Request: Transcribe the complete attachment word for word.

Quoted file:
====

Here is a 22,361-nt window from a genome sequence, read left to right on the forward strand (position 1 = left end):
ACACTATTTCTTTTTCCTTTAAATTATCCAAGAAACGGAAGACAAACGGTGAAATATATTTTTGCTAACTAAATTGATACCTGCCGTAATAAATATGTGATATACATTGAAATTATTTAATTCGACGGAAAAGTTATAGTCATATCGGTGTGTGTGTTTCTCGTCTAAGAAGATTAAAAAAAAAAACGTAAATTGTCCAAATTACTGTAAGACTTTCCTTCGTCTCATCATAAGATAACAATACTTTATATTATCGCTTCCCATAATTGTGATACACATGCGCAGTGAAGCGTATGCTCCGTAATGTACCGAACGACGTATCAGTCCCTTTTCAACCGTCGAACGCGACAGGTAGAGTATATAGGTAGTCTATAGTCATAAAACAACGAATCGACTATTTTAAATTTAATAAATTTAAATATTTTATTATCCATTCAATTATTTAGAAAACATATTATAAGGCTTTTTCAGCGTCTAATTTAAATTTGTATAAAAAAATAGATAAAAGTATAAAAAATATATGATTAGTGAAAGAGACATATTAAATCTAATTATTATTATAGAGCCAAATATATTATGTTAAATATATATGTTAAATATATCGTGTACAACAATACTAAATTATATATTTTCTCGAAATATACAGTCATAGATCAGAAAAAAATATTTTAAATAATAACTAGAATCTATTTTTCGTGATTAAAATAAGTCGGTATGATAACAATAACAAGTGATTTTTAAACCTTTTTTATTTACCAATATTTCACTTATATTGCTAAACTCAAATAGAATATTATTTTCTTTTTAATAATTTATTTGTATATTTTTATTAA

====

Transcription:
Here is a 22,361-nt window from a genome sequence, read left to right on the forward strand (position 1 = left end):
ACACTATTTCTTTTTCCTTTAAATTATCCAAGAAACGGAAGACAAACGGTGAAATATATTTTTGCTAACTAAATTGATACCTGCCGTAATAAATATGTGATATACATTGAAATTATTTAATTCGACGGAAAAGTTATAGTCATATCGGTGTGTGTGTTTCTCGTCTAAGAAGATTAAAAAAAAAAACGTAAATTGTCCAAATTACTGTAAGACTTTCCTTCGTCTCATCATAAGATAACAATACTTTATATTATCGCTTCCCATAATTGTGATACACATGCGCAGTGAAGCGTATGCTCCGTAATGTACCGAACGACGTATCAGTCCCTTTTCAACCGTCGAACGCGACAGGTAGAGTATATAGGTAGTCTATAGTCATAAAACAACGAATCGACTATTTTAAATTTAATAAATTTAAATATTTTATTATCCATTCAATTATTTAGAAAACATATTATAAGGCTTTTTCAGCGTCTAATTTAAATTTGTATAAAAAAATAGATAAAAGTATAAAAAATATATGATTAGTGAAAGAGACATATTAAATCTAATTATTATTATAGAGCCAAATATATTATGTTAAATATATATGTTAAATATATCGTGTACAACAATACTAAATTATATATTTTCTCGAAATATACAGTCATAGATCAGAAAAAAATATTTTAAATAATAACTAGAATCTATTTTTCGTGATTAAAATAAGTCGGTATGATAACAATAACAAGTGATTTTTAAACCTTTTTTATTTACCAATATTTCACTTATATTGCTAAACTCAAATAGAATATTATTTTCTTTTTAATAATTTATTTGTATATTTTTATTAA